By Ray Stern
By Ray Stern
By New Times
By Amy Silverman
By Stephen Lemons
By Stephen Lemons
By Monica Alonzo
By Chris Parker
"Did any of the other girls, well, you know . . ." Jett asks, smiling.
"No one bothered me, but there were chicks making out in the bathrooms and stuff. Oh, and they had drugs in there. They'd reach back behind the toilets, move these tiles in the wall, and that's where they had them. I don't know what kind of drugs exactly, though."
"Intents!" I say.
"Hey Kreme," nudges Jett. "Hell on Heels is going on. Let's check it out!"
We stroll to the back and to the left where there's a slightly larger room papered over with fliers for bands like Smut Muffin, Liars Club and Spaz Kitty.
On stage, the power-punk foursome rips it up. But the crowd, smelling of the good ganja, is super mellow. Definitely not an audience-participation night.
Afterward, we kick it with terminally cute guitarist and vocalist Paula Monarch, who seemed disappointed by the crowd response, but was looking forward to recording the first of the group's three-record deal with L.A.-based Bomp! Records.
"You know," she tells me, as she orders a drink, "with those sunglasses, you look like a reject from a rerun of that show CHiPs."
"Gee, thanks. Actually, I was trying to channel a cross between Jim Jones and Luther Vandross, before he lost all the weight."
Monarch laughs and says, "What if I say, 'Everything here's off the record'?"
"That might work if we were actual journalists!" I respond.
Nonplussed, she asks, "So, you guys are partners?"
"Yeah," answers Jett. "I'm Starsky and he's the car."
"Well, you've gotta admit," I state for the record. "That red Ford Gran Torino was the coolest thing about the movie. So, Paula, can I be your first official groupie before you guys blow up and move to L.A.?"
"Are you willing to strip naked at all of our shows?" she asks.
Incredulous, Jett asks, "Do you really want to see that naked?"
Moving the focus off my fat self, I say, "So tell me, how did you guys get on the New Times cover? Come on, you can tell me, you used our music columnist, Brendan Joel Kelley, as a pass-around, right?"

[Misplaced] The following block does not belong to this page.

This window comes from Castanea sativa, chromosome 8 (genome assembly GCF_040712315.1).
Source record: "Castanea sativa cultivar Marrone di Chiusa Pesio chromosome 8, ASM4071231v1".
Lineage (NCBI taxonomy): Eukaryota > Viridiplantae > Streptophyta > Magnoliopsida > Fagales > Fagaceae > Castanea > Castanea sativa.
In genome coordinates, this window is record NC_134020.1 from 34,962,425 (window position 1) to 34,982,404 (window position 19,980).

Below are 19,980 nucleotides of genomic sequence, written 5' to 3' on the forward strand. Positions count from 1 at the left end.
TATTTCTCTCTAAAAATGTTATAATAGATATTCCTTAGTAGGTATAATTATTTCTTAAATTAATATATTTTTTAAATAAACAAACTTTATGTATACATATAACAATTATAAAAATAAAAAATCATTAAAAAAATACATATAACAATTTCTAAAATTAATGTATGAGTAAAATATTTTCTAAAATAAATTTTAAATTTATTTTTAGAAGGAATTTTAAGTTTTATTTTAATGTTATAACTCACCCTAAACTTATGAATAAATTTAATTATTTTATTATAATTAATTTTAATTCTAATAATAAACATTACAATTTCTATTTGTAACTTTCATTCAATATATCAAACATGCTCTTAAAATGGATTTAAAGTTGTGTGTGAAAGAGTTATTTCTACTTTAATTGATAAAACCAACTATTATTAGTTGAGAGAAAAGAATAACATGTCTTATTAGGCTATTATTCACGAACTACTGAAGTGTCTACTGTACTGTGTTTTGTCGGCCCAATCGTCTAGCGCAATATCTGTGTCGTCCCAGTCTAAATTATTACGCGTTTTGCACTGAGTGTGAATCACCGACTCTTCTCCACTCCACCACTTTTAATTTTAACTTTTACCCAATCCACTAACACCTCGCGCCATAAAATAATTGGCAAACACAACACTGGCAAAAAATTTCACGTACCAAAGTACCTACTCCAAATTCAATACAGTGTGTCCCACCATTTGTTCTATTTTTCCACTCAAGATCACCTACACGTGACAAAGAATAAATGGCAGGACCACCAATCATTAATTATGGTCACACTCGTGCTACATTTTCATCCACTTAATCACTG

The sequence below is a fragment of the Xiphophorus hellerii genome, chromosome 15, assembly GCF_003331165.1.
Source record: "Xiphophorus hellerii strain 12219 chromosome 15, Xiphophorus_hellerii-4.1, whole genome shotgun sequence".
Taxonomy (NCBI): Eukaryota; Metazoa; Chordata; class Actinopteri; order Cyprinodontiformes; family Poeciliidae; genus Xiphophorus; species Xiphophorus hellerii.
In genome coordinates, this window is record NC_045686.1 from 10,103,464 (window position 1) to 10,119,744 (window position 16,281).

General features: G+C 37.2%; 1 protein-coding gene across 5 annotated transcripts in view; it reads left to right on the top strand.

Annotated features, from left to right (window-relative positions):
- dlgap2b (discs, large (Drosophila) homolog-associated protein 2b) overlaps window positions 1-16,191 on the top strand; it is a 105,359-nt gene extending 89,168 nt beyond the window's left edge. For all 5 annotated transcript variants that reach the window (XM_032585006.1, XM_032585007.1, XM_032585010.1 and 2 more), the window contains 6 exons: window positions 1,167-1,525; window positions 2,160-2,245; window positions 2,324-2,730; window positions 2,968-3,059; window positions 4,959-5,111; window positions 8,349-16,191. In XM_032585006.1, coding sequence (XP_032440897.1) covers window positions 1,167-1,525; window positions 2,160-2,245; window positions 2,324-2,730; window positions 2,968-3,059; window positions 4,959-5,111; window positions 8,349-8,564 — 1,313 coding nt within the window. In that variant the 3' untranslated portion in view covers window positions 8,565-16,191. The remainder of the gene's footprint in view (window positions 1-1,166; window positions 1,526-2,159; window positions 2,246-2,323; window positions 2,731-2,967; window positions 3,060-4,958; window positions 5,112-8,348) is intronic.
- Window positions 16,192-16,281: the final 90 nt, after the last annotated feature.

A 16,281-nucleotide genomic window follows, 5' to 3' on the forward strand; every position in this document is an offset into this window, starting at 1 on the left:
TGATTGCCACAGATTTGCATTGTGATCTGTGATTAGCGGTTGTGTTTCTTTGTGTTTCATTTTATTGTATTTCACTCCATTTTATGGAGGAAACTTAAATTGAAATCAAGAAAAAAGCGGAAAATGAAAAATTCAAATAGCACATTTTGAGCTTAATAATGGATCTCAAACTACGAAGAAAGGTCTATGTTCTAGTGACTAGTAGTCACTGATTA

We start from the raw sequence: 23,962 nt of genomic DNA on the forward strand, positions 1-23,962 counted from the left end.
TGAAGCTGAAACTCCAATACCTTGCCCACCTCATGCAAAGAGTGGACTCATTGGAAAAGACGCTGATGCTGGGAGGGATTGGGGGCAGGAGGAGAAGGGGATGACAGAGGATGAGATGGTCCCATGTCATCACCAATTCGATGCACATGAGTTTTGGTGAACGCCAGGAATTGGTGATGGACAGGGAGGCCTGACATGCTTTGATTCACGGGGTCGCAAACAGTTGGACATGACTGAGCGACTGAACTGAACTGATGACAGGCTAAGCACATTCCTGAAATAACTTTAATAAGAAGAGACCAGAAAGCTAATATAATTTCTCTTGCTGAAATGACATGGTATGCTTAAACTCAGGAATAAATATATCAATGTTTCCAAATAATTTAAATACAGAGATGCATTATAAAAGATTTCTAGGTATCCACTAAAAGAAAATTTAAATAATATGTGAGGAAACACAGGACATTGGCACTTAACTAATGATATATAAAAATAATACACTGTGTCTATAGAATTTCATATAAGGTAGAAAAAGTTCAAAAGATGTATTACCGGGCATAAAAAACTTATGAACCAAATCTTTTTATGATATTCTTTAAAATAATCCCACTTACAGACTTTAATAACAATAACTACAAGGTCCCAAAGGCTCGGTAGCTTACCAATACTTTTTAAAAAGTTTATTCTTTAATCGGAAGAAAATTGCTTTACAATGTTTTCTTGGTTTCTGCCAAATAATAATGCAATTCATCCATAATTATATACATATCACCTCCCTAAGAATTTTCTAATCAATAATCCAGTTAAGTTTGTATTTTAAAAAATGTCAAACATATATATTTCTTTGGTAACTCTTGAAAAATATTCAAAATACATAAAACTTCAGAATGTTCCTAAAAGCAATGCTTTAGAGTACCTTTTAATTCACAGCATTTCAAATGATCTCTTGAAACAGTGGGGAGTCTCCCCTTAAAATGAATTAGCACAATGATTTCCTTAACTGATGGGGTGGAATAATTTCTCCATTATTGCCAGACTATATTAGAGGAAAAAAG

"Yes, I admit it," she pants, batting her eyes. "We made him wear leather briefs and spanked him."
The thought of Kelley getting his fanny whipped by the lovely Paula makes me feel faint. Suddenly everything goes dark. The next thing I know, I'm on the floor and Jett is pouring a vodka red bull down my throat.
By this time, a punk band's up on stage. It's Balls, and it's all male except for the hot blonde lead singer. On my feet again, Jett tells me some skinheads outside have a beef with one of the bands, and they're looking to beat up anyone who walks out.
"Damn," I say. "And I left my Taser in the car."
"Kreme, we've got to get out of here!" Jett declares.
"Well, I'm gonna get another drink. Every man, and, uh, lesbian for himself!"
I march back to the bar and order us two Jaeger shots. There, we meet Mike Red, this tall bald dude with multiple piercings who looks like he can protect us. Jett tells him about the Nazi A-holes outside, and he seems rarin' to go (as soon as he finishes his drink, natch). I come to learn that Mike's a retired professional fire-eater.
"Now, I play guitar for a three-piece called Sound of Birds. We're very slow, very dreamy. That's what we're going for, anyway."
And about chowing down on hellfire for a living?
"I performed with this group Culte du Feu. We did a lot of work for Camel cigarettes, and we opened up for Perry Farrell. You have to get into the vibe of fire. It's a trance-like state, like with fire-walkers. When you're in the zone, it doesn't affect you the same as it would normally."
He puts his cigarette out on his tongue.
"Ouch!" I yelp, feeling his pain.
"Yeah," he says nonchalantly. "The downside is, I don't taste anymore. After four years, my sense of smell has gone down, too. I also lost a tooth from having hard fuels in my mouth, like Zippo fluid and lamp oil. You start to deteriorate, as if you were doing too much crystal over time. So I'm out of the fire business and on to the rock 'n' roll."
"What about the skinheads, dude?" asks Jett, nervously.
"Oh, right," Red says. He finishes his drink and heads out the door to do battle. Seems other guys have headed out to do the same, like some pierced-and-tatted Wild West posse.
Jett looks at me accusingly. "What, you're not gonna help?!"
"Remember, I'm the brains of this outfit, baby," I respond. "One blow to my head, and we're both out of a job. Besides, I'm a lover, not a fighter."
"Yeah, a lover of crullers," sneers Jett.